Marian has a supportive husband and he shows sympathy, but he too cannot bear to look at her chest with the two breasts removed after mastectomy. A friend of Marian’s husband has recommended reconstructive surgery and breast implants, which Marian’s husband has agreed to fund, but there is still doubt in his mind, on whether he would find her sexually attractive again.
He hasn’t touched her in two years since she has had the mastectomy.
Marian says ruefully “It is as if I have stopped being sexual, that I have become asexual after the mastectomy, although my doctor has reassured my husband that we can resume sexual relations and that our intimacy would restore my self esteem”.

The Tanzania Breast Cancer Foundation which was started by a group of breast cancer survivors, and this writer’s friend, the late Anette La Touché, offers counseling to survivors but it is under funded; under staffed; and the members though survivors, lack the skills in CSO management; counseling; outreach; and media advocacy.
What brought them together is breast cancer survival; and the shared experiences of its members.

What are needed in Tanzania are the following:

* Public Education on breast cancer through radio, because radio has a wider reach than other forms of media. Most hamlets in Tanzania have access to radio, both mainstream radio, and community radio.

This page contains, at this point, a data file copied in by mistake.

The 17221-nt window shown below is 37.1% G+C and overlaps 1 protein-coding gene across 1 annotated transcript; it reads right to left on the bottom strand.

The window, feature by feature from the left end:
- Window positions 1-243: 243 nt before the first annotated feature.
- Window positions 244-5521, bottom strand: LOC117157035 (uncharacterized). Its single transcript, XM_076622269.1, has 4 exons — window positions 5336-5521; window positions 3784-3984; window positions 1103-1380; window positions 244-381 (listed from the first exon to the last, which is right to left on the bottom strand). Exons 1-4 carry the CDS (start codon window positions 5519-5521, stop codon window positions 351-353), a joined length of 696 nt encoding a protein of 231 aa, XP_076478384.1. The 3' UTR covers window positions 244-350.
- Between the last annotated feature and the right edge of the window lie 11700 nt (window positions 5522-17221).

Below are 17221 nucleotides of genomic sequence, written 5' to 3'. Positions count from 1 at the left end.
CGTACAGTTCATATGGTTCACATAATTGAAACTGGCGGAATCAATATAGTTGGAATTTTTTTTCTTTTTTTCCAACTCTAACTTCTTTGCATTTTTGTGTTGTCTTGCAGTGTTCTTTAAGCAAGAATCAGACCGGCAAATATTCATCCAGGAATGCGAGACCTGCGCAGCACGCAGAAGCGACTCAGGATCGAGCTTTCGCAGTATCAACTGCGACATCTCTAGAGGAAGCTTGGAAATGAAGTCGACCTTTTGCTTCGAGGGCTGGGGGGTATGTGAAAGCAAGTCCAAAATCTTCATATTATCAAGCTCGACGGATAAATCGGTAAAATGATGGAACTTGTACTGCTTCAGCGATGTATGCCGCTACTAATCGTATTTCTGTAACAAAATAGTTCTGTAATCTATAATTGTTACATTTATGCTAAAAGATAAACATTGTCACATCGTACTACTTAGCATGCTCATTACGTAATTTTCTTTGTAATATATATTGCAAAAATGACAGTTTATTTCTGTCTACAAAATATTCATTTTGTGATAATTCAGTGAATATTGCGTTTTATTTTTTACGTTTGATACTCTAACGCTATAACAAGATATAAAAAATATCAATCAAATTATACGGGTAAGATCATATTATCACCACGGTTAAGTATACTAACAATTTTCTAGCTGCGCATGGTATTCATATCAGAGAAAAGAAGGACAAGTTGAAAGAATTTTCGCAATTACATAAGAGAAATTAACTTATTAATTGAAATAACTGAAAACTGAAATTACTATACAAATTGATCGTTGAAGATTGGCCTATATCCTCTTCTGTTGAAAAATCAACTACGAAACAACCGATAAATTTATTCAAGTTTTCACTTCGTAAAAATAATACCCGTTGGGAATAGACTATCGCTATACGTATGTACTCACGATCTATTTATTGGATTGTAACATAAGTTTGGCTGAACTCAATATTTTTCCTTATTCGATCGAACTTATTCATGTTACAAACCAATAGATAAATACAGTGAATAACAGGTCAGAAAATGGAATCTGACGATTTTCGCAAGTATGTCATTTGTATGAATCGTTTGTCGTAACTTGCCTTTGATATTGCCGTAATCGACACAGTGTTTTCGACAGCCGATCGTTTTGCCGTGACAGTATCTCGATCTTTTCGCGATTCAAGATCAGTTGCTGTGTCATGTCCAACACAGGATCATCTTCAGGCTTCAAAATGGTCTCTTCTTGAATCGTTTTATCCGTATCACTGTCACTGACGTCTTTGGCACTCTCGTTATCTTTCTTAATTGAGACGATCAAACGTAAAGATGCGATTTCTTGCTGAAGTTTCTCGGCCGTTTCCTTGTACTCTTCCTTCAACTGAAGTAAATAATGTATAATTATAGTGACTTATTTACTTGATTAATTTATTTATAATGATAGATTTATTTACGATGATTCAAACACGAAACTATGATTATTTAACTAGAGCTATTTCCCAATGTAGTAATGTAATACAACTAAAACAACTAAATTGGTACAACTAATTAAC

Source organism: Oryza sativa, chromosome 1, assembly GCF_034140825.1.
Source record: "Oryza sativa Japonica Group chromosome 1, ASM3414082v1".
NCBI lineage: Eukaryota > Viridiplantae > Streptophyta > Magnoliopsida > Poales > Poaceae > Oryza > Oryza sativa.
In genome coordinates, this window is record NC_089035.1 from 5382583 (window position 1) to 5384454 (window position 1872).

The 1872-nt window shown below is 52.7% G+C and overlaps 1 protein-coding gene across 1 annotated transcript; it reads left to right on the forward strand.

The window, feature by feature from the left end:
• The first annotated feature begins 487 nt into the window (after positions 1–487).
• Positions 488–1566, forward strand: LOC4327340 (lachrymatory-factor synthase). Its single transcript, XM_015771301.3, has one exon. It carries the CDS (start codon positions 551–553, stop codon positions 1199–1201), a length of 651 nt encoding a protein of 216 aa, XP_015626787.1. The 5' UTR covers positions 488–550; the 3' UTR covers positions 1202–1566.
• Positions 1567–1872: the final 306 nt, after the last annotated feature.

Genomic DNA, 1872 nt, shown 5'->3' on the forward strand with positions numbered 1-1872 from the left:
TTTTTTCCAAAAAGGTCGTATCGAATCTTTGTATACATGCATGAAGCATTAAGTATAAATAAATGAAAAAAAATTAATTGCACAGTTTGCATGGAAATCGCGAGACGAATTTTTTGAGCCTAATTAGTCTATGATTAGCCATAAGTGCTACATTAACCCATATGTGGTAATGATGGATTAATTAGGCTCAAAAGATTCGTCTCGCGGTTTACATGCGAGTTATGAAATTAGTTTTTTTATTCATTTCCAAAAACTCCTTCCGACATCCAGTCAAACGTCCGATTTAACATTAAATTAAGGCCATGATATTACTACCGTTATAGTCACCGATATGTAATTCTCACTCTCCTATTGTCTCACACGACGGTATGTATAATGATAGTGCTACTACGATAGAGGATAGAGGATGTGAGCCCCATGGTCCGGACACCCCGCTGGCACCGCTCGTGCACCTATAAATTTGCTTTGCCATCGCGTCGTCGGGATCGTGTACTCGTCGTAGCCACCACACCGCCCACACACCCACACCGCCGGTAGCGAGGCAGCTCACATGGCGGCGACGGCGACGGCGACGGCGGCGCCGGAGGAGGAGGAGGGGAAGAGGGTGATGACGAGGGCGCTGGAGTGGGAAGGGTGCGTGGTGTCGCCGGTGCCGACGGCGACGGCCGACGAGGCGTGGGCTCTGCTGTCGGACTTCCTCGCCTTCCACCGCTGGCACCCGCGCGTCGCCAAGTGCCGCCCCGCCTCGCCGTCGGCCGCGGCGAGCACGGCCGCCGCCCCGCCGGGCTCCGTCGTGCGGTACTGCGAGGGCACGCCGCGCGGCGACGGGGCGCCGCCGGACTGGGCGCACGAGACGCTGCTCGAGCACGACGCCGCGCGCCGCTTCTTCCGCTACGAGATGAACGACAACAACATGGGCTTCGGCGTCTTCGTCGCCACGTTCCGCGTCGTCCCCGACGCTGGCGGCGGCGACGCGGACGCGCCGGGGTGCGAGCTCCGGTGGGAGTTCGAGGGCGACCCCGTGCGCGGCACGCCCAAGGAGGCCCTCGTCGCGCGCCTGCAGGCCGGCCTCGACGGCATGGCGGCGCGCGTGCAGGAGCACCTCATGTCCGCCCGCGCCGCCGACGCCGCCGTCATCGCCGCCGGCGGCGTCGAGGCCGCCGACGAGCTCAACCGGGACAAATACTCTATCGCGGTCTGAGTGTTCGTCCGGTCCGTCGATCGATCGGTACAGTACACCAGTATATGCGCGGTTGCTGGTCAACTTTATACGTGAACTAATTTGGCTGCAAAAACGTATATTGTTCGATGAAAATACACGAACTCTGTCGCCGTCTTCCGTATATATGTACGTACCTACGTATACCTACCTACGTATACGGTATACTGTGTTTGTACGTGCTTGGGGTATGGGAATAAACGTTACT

The Public Education should raise awareness on breast cancer, the symptoms; the remedial action to be taken; the need for empathy and support to breast cancer patients; the removal of stigma and discrimination against breast cancer survivors.

* Gender Progressive Budget allocation on women’s health, so that each district in Tanzania would have mammogram services; care; and treatment for women with breast cancer.

* Outreach to communities to inform them on breast cancer.

* Opinion Leaders; Faith Leaders; Local Government Authorities; Community Based Organizations; should include breast cancer awareness in their speeches and programs.

* Faith Based Organizations should be given training on counseling breast cancer survivors; their families; and their communities.
This should be taken as a priority, with media houses requested to include messages on breast cancer, pro bono.

After all, only 5.1 percent of Tanzanians are PLHIV, and yet the budget for HIV and AIDS Intervention is huge, yet, One in Eight women is likely to get breast cancer.
Before I pen off, I should insist here that men too could, and do get breast cancer. Maybe this message would make the nation sit up.
That men are prone to getting breast cancer, and do require mastectomy, this, apart from prostrate cancer with wives of such men never suing for divorce, but reach out a hand of support and offer love and care.
The time for intervention on breast cancer is now!

“Together We Can Make it Happen”

Leila Sheikh